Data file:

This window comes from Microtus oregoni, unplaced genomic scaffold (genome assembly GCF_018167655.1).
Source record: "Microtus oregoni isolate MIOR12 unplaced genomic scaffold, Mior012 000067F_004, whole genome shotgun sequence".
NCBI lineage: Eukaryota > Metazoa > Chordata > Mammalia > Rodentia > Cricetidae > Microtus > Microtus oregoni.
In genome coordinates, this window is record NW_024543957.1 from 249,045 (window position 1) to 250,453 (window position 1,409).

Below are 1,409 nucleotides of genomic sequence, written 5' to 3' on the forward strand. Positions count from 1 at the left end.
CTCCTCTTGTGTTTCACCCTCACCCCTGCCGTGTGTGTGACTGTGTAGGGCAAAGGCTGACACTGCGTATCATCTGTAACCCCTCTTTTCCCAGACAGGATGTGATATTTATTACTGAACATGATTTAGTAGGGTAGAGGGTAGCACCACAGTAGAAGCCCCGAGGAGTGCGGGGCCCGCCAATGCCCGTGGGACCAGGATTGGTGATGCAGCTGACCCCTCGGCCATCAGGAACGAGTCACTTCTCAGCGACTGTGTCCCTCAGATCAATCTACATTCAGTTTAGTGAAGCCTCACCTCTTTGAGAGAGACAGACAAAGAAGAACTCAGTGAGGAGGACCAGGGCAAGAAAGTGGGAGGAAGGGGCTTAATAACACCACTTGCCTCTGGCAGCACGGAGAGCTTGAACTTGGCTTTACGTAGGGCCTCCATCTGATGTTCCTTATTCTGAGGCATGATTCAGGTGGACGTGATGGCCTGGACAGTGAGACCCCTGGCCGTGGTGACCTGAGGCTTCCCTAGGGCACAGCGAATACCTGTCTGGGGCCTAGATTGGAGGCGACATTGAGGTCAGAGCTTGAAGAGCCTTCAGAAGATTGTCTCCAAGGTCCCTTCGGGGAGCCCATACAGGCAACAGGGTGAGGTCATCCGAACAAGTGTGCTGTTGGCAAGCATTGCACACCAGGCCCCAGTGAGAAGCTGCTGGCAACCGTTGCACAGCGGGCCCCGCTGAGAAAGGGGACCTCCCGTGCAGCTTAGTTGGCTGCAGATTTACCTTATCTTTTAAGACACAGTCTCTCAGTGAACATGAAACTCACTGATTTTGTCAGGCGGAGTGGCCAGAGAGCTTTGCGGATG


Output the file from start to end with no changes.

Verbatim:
This window comes from Microtus oregoni, unplaced genomic scaffold (genome assembly GCF_018167655.1).
Source record: "Microtus oregoni isolate MIOR12 unplaced genomic scaffold, Mior012 000067F_004, whole genome shotgun sequence".
NCBI lineage: Eukaryota > Metazoa > Chordata > Mammalia > Rodentia > Cricetidae > Microtus > Microtus oregoni.
In genome coordinates, this window is record NW_024543957.1 from 249,045 (window position 1) to 250,453 (window position 1,409).

Below are 1,409 nucleotides of genomic sequence, written 5' to 3' on the forward strand. Positions count from 1 at the left end.
CTCCTCTTGTGTTTCACCCTCACCCCTGCCGTGTGTGTGACTGTGTAGGGCAAAGGCTGACACTGCGTATCATCTGTAACCCCTCTTTTCCCAGACAGGATGTGATATTTATTACTGAACATGATTTAGTAGGGTAGAGGGTAGCACCACAGTAGAAGCCCCGAGGAGTGCGGGGCCCGCCAATGCCCGTGGGACCAGGATTGGTGATGCAGCTGACCCCTCGGCCATCAGGAACGAGTCACTTCTCAGCGACTGTGTCCCTCAGATCAATCTACATTCAGTTTAGTGAAGCCTCACCTCTTTGAGAGAGACAGACAAAGAAGAACTCAGTGAGGAGGACCAGGGCAAGAAAGTGGGAGGAAGGGGCTTAATAACACCACTTGCCTCTGGCAGCACGGAGAGCTTGAACTTGGCTTTACGTAGGGCCTCCATCTGATGTTCCTTATTCTGAGGCATGATTCAGGTGGACGTGATGGCCTGGACAGTGAGACCCCTGGCCGTGGTGACCTGAGGCTTCCCTAGGGCACAGCGAATACCTGTCTGGGGCCTAGATTGGAGGCGACATTGAGGTCAGAGCTTGAAGAGCCTTCAGAAGATTGTCTCCAAGGTCCCTTCGGGGAGCCCATACAGGCAACAGGGTGAGGTCATCCGAACAAGTGTGCTGTTGGCAAGCATTGCACACCAGGCCCCAGTGAGAAGCTGCTGGCAACCGTTGCACAGCGGGCCCCGCTGAGAAAGGGGACCTCCCGTGCAGCTTAGTTGGCTGCAGATTTACCTTATCTTTTAAGACACAGTCTCTCAGTGAACATGAAACTCACTGATTTTGTCAGGCGGAGTGGCCAGAGAGCTTTGCGGATG